Psychology workforce

Priority: Develop and maintain a diverse psychology workforce competent to develop and apply evidence-based behavioral and psychosocial assessments and interventions to address the current needs and changing demographics of our nation's population

"A workforce crisis." That's how the Annapolis Coalition on the Behavioral Health Workforce describes the current state of affairs. There simply aren't enough mental and behavioral health providers to go around, according to the coalition's 2007 report. And many of those providers lack the training and support they need to deliver effective care.

The situation is especially dire when it comes to ethnic-minority providers. Although our nation is becoming more diverse every day, the vast majority of mental and behavioral health professionals are white. In some disciplines, more than 90 percent of providers are white.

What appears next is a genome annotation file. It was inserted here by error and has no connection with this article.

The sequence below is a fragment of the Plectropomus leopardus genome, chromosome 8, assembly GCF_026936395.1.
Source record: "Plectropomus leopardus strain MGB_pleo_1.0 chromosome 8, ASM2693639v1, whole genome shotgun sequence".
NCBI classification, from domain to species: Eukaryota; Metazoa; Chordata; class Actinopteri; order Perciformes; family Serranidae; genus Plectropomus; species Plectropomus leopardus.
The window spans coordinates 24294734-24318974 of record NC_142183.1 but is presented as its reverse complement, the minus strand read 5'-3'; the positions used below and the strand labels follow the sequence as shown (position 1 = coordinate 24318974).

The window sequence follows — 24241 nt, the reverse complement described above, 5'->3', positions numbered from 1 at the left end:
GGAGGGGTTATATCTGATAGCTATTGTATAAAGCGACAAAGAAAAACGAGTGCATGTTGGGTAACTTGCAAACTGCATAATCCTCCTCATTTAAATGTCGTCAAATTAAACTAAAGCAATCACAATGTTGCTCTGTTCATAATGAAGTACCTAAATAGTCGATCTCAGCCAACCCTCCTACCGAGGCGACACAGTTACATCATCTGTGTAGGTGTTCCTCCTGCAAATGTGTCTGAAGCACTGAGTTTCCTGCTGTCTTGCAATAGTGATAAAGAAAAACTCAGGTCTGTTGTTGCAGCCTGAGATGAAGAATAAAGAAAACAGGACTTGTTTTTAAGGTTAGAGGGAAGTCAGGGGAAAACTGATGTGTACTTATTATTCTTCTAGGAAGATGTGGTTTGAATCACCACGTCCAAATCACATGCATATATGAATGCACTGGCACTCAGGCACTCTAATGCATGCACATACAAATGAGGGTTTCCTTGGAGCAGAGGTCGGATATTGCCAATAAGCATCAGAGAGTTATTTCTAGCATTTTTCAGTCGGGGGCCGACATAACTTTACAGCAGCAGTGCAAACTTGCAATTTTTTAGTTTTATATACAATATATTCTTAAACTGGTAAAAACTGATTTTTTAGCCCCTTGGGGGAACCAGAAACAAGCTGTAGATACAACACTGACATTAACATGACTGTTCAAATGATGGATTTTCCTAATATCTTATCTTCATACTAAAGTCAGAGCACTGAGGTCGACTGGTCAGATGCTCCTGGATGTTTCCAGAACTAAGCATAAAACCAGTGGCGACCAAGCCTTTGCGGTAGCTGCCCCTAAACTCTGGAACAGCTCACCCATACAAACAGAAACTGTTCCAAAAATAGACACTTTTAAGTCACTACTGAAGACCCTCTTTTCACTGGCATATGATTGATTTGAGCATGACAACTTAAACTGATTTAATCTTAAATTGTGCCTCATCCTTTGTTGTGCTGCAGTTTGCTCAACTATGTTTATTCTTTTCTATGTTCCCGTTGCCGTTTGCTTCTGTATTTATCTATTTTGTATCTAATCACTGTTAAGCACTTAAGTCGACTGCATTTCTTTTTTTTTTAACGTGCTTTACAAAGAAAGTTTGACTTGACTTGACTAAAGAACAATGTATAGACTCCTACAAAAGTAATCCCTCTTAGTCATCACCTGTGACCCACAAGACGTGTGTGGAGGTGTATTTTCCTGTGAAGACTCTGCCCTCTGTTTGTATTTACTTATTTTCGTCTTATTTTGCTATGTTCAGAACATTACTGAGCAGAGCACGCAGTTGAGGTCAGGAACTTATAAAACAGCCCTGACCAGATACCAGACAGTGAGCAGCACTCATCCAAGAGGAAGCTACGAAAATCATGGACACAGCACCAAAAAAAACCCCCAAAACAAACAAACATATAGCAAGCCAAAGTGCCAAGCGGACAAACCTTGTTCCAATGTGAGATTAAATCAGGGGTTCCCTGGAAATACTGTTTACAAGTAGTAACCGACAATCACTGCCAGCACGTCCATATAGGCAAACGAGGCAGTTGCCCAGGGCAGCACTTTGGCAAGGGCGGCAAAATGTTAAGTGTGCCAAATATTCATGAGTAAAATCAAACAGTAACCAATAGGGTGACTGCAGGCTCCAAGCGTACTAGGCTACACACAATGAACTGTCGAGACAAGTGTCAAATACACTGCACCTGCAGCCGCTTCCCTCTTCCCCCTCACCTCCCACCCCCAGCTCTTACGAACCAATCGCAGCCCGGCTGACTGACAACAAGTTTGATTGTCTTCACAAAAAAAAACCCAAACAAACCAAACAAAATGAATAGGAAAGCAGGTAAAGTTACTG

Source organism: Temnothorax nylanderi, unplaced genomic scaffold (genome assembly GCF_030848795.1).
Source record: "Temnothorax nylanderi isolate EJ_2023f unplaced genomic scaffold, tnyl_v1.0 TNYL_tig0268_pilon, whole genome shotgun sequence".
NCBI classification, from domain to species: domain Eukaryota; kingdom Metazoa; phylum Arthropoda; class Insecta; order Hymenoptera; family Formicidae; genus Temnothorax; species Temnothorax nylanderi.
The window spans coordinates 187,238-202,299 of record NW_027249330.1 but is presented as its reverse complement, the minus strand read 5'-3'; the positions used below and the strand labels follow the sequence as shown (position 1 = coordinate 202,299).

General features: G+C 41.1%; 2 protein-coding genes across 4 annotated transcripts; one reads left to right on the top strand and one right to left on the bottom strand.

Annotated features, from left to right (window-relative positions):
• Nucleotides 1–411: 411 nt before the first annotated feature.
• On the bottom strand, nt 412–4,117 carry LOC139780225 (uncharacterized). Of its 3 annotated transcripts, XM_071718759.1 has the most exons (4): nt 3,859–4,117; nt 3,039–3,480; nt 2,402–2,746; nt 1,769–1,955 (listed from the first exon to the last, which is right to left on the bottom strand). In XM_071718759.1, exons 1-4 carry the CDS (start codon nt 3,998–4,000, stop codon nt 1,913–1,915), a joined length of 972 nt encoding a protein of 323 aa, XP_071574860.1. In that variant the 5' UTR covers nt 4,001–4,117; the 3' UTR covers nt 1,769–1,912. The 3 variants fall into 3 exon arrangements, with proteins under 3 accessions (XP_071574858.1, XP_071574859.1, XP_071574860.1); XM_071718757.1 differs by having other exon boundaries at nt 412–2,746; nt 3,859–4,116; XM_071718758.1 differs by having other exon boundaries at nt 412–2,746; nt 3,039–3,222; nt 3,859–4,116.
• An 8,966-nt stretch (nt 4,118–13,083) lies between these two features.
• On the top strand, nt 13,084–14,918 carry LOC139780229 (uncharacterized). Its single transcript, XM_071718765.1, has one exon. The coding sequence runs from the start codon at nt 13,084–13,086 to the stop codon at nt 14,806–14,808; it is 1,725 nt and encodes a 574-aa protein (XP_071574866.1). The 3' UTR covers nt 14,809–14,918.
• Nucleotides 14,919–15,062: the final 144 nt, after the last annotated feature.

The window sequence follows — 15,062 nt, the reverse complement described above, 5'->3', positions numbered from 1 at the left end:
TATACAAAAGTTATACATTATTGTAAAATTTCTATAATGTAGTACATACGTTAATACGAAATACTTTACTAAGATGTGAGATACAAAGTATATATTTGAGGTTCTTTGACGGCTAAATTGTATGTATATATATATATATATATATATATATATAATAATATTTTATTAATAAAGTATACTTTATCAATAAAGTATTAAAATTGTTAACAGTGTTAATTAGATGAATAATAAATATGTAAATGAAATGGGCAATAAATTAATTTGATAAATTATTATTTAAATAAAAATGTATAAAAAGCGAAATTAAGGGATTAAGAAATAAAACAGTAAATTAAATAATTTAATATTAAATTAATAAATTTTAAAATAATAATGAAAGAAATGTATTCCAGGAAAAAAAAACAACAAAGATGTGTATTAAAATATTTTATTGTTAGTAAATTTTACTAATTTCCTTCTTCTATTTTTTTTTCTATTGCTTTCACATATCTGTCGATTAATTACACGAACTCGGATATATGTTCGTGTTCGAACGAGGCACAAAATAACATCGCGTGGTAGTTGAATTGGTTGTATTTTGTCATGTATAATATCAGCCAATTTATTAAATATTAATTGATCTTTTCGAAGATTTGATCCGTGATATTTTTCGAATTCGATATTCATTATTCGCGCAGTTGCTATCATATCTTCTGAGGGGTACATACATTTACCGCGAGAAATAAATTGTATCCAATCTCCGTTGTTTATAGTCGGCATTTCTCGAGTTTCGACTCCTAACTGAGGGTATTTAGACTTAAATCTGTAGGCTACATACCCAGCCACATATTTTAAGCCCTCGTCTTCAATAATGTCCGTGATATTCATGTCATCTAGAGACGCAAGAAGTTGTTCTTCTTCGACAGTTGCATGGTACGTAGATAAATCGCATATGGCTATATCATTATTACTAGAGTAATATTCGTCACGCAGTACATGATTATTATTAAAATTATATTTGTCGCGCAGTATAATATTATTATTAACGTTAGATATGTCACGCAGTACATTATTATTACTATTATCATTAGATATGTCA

We must expand and improve our nation's mental and behavioral workforce to meet the health-care needs of our increasingly diverse population. As both researchers and practitioners, psychologists have a key role to play in our health-care system.

Expanding, enhancing and diversifying our workforce will improve care.

  • Inadequate care. Although effective treatments exist for mental and substance abuse problems, many people don't get the care they need. A 2006 Institute of Medicine report found that even when people received care, their treatment was not always appropriate.
  • Ethnic-minority providers. Asians and people from multi-ethnic backgrounds are well-represented among recent psychology doctorates compared with their numbers in the overall population, according to a 2008 Monitor on Psychology article. Blacks and Hispanics, however, are under-represented.